Few self-respecting researchers argue with the idea per se. "It's easy to get people to sign off on a principle," says Stevan Harnad, who holds the Canada Research Chair in Cognitive Science at Université du Québec à Montréal. "It becomes interesting and substantive when you take a practical policy."

Since the mid-1990s, Dr. Harnad has been at the centre of an international campaign to promote open access. But it's only in the last three or four years - since the George Soros Open Society Institute orchestrated a 2002 summit of OA activists in Budapest - that granting bodies and universities have begun to look hard at how to translate open access from a feel-good cyber principle into something entrenched in the way academics do business - either by encouraging them to patronize open-access journals or urging them to routinely upload all their published research papers to a growing network of institutional repositories.

"The right to know is at the forefront [of OA]," says John Willinsky, a language and literacy education professor at the University of British Columbia who heads the Public Knowledge Project, a research initiative that asks whether and how online technologies can improve the quality of academic research. "The critical point we're at now is mandated access. We're seeing a momentum build."

The epistemological benefits are difficult to dispute. Dr. Harnad refers to studies showing that citations can more than double for articles that are freely available on the web. Accessible online papers benefit academics in poor countries where universities have few resources. And research libraries see institutional electronic repositories as one way of ensuring the preservation of digitized online material that is highly vulnerable to the problem of disappearing URLs.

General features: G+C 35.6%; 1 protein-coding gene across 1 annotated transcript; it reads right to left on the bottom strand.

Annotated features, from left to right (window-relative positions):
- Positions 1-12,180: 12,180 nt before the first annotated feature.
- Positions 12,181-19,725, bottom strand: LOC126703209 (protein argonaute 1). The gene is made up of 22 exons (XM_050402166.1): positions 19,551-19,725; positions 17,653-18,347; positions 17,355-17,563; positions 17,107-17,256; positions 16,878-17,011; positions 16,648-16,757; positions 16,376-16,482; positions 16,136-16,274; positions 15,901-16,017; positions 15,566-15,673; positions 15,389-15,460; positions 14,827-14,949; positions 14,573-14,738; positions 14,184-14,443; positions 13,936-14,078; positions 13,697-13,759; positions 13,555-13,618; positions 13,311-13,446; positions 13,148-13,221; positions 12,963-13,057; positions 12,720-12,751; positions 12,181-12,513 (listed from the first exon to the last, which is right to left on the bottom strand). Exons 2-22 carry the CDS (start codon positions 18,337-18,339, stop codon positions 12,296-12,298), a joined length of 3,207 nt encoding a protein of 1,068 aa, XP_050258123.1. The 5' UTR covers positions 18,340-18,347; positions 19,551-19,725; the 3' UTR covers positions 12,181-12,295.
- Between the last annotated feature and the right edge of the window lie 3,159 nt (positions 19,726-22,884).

At the same time, open access threatens the highly concentrated, commercial journal industry and could undermine the economic foundation of small, not-for-profit publications that depend on subscription revenues and, in Canada, on operating subsidies calibrated to paid circulation figures. In fact in Britain, the Association of Learned and Professional Society Publishers predicted that open access would lead to the destruction of journals, while a spokesperson for publisher Reed Elsevier told the Financial Times last summer that such changes would lower editorial quality and raise subscription prices without effectively altering access. Late last fall, the U.K. publishing lobby upped the ante by releasing a survey of 5,500 senior academics. The survey found "strong support" for the current publishing model.